“True zeal will show itself in the abundance of a man’s labours and gifts. Zeal labours for Christ. My brethren, if you want a picture of zeal, take the Apostle Paul.
How he compasses sea and land! Storms cannot stay him, mountains cannot impede his progress. He is beaten with rods, he is stoned, he is cast into prison, but the invincible hero of the cross presses on in the holy war, until he is taken up to receive a crown of glory.
We do little or nothing, the most of us; we fritter away our time. O that we could live while we live; but our existence—that is all we can call it—our existence, what a poor thing it is!
We run like shallow streams: we have not force enough to turn the mill of industry, and have not depth enough to bear the vessel of progress, and have not flood enough to cheer the meads of poverty.
We are dry too often in the summer’s drought, and we are frozen in the winter’s cold. O that we might become broad and deep like the mighty stream that bears a navy and gladdens a nation.
O that we may become inexhaustible and permanent rivers of usefulness, through the abundant springs from whence our supply cometh, even the Spirit of the living God.
The Christian zealot may be known by the anguish which his soul feels when his labours for Christ are not successful—the tears that channel his cheeks when sinners are not saved.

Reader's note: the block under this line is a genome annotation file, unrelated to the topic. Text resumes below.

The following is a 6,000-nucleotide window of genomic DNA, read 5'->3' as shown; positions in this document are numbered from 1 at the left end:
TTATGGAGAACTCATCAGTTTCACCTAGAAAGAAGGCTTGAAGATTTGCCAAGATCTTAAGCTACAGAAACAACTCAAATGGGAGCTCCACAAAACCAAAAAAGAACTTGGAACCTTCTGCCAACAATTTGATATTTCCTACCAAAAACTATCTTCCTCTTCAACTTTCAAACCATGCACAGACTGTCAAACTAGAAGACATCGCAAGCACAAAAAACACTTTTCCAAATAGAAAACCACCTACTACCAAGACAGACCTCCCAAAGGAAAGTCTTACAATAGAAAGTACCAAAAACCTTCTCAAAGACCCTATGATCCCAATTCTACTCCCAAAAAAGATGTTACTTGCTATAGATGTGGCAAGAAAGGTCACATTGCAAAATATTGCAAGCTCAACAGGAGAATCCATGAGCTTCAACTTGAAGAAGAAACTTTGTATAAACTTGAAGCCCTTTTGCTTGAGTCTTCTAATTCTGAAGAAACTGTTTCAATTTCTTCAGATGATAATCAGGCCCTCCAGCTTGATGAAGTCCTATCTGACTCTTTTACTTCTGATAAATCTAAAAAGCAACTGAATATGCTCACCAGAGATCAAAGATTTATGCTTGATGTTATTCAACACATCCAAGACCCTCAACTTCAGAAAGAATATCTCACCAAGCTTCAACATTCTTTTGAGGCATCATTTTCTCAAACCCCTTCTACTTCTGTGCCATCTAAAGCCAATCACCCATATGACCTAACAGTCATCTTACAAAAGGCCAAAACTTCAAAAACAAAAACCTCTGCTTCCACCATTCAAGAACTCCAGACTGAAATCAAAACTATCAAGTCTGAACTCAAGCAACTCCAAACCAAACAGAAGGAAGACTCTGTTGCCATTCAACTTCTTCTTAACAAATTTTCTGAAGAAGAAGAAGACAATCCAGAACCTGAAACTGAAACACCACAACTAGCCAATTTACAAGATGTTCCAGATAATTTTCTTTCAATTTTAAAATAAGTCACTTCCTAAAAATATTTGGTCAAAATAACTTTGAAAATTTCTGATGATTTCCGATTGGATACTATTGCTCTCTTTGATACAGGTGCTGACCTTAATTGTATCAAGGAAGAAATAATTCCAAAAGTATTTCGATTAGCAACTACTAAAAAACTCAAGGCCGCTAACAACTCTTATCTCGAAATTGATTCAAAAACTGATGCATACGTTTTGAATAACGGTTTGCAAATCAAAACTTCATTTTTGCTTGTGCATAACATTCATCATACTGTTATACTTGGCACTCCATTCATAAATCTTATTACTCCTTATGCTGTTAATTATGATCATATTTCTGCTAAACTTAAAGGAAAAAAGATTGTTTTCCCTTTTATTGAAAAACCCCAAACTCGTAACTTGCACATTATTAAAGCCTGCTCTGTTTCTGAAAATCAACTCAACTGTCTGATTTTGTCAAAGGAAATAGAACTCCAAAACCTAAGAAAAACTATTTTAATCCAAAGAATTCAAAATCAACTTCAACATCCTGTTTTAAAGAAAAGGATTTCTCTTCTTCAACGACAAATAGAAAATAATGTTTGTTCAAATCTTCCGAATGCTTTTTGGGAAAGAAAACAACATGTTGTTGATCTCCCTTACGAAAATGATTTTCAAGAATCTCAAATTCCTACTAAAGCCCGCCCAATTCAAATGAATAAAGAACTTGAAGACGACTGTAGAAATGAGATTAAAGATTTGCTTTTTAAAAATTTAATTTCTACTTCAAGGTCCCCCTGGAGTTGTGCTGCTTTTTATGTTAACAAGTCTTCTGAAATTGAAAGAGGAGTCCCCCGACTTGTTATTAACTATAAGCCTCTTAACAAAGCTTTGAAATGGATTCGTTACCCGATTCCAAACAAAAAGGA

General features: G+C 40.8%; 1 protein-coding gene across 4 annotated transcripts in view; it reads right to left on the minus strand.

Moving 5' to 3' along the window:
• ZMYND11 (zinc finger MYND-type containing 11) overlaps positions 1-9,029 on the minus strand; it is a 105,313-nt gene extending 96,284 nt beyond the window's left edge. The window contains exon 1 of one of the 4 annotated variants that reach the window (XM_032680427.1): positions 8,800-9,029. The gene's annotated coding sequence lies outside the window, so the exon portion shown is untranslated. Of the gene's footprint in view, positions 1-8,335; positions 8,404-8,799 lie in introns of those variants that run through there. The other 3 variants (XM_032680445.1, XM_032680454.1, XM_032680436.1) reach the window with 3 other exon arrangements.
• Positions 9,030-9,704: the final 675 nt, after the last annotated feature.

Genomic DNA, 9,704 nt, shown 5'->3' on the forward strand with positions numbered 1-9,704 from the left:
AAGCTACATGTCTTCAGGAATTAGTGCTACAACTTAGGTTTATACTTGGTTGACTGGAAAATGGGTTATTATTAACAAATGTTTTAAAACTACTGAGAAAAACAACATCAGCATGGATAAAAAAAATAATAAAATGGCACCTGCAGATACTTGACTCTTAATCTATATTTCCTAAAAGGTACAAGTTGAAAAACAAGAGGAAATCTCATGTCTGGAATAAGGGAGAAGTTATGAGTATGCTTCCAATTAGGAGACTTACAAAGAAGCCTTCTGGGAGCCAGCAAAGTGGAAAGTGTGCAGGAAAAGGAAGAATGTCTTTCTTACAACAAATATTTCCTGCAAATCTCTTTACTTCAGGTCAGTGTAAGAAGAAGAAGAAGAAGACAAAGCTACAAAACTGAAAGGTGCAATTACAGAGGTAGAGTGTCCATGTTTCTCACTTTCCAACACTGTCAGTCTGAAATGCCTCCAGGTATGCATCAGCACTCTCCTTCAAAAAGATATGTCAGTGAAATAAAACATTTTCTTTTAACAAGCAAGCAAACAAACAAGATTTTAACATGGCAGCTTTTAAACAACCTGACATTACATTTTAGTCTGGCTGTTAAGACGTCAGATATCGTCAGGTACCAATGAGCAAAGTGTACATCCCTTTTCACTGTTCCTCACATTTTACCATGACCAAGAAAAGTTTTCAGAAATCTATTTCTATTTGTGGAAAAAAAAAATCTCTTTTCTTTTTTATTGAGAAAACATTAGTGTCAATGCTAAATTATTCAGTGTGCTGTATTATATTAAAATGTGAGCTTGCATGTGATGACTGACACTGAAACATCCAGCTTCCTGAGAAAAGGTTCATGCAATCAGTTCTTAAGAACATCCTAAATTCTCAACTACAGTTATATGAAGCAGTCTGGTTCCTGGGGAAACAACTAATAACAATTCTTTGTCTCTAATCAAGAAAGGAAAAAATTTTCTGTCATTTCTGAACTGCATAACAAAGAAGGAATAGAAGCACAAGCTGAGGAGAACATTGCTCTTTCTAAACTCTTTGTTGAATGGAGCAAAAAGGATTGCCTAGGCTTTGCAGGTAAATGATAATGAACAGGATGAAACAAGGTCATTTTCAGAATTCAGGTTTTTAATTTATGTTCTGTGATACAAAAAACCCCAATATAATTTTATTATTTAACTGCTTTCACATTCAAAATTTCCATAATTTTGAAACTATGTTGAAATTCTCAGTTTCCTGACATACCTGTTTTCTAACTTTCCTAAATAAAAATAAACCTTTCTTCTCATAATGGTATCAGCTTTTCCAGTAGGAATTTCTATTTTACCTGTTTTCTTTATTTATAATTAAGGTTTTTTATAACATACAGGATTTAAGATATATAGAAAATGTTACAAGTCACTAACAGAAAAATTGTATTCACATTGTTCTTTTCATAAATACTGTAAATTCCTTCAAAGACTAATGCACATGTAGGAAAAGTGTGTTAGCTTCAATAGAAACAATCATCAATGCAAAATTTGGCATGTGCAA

Do not tell me of zeal that only moves the tongue, or the foot, or the hand; we must have a zeal which moves the whole heart.
We cannot advance so far as the Saviour’s bloody sweat, but to something like it the Christian ought to attain when he sees the tremendous clouds of sin and the tempest of God’s gathering wrath.
How can I see souls damned, without emotion? How can I hear Christ’s name blasphemed, without a shudder? How can I think of the multitudes who prefer ruin to salvation, without a pang?
Believe me, brethren and sisters, if you never have sleepless hours, if you never have weeping eyes, if your hearts never swell as if they would burst, you need not anticipate that you will be called zealous.
You do not know the beginning of true zeal, for the foundation of Christian zeal lies in the heart. The heart must be heavy with grief and yet must beat high with holy ardour.
The heart must be vehement in desire, panting continually for God’s glory, or else we shall never attain to anything like the zeal which God would have us know.”
–Charles H. Spurgeon, “Zealots” in The Metropolitan Tabernacle Pulpit Sermons, vol. 11 (London: Passmore & Alabaster, 1865), 392–393. Spurgeon preached this sermon from Luke 6:15 on July 16, 1865.